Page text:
China will roll out preferential policies that will enable small and medium-sized enterprises to get loans based on their social credit scores as part of the efforts to lower financing costs for the sector, according to a top official with the nation’s top economic regulator.
The government will evaluate credit information collected in the social credit system and self-declared information of small and micro enterprises and then share the information with financial institutions so as to give assistance based on companies’ performance.
Such efforts are expected to improve the channels for small-sized enterprise to get financing, as companies with higher ratings will get loans in a short period of time, said Lian Weiliang, vice-chairman of the National Development and Reform Commission, during the annual Credit System Construction Forum held in Fuzhou, Fujian province on June 10.
Companies with high ratings will also get loans with preferential interest rates, according to Lian.
A total of 34 financial institutions and private tech platforms such as JD Finance and Alibaba’s Sesame Credit, will help the government develop the system, together providing services to enterprises.
Zhou Jun, a senior manager with Golden Credit Rating, said such measures, which are expected to be combined with China’s inclusive finance projects, will benefit small enterprises struggling to get financing by providing more customized services.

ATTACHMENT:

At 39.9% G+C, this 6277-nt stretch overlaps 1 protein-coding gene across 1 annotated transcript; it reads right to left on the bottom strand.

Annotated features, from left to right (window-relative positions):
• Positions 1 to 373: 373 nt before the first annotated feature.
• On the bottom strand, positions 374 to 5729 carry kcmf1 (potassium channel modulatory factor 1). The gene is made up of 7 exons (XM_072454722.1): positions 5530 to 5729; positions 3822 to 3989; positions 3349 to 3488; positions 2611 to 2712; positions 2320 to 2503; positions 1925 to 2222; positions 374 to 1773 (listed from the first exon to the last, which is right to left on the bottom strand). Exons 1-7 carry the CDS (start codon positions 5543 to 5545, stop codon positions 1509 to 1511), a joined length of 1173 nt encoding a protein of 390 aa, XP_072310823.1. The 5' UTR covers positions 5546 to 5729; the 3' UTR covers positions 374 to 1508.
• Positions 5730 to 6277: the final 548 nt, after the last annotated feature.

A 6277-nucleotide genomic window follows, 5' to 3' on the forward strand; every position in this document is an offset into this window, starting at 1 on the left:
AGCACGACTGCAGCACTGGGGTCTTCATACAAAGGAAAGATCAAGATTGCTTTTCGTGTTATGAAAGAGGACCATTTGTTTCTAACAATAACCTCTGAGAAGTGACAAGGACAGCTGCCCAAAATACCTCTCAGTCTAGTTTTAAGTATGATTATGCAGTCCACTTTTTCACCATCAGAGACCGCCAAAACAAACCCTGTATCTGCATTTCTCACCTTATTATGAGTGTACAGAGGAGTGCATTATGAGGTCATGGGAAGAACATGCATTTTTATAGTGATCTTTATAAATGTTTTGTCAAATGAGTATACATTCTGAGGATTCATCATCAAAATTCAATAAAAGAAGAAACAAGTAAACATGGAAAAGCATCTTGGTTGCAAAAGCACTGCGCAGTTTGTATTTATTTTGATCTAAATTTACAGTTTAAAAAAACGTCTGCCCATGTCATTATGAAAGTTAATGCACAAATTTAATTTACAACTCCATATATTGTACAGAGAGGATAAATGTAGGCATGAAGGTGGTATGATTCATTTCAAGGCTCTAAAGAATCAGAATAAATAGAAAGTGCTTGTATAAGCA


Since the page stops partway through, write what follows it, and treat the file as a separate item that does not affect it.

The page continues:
China has launched pilot programs in some regions, where local governments set their own standards, granting small and medium-sized enterprises some level of privileges according to their ratings in the social credit system.
More than 600 enterprises have already received approvals after they sought loans from local financial institutions in Zhangjiang Hi-Tech Park in Shanghai, also known as China’s Silicon Valley, according to Lian.
Chen Hongwan, head of fiscal and financial affairs department of the NDRC, said the government will introduce more measures and make sure enterprises and individuals with high social credit ratings will receive more benefits, while those with low ratings may incur punishments.
Starting from 2014, the government has stepped up efforts to build a nationwide social credit system, aiming to honor credibility and promote trust in the society and create a harmonious social atmosphere.
The government collects information from individuals and enterprises, giving them social scores which can move up and down depending on their behaviors.
The government will ensure data privacy while rating participants, according to the NDRC.
The nationwide program is expected to become fully operational by 2020, and the rough overall structure has been established, according to Lian.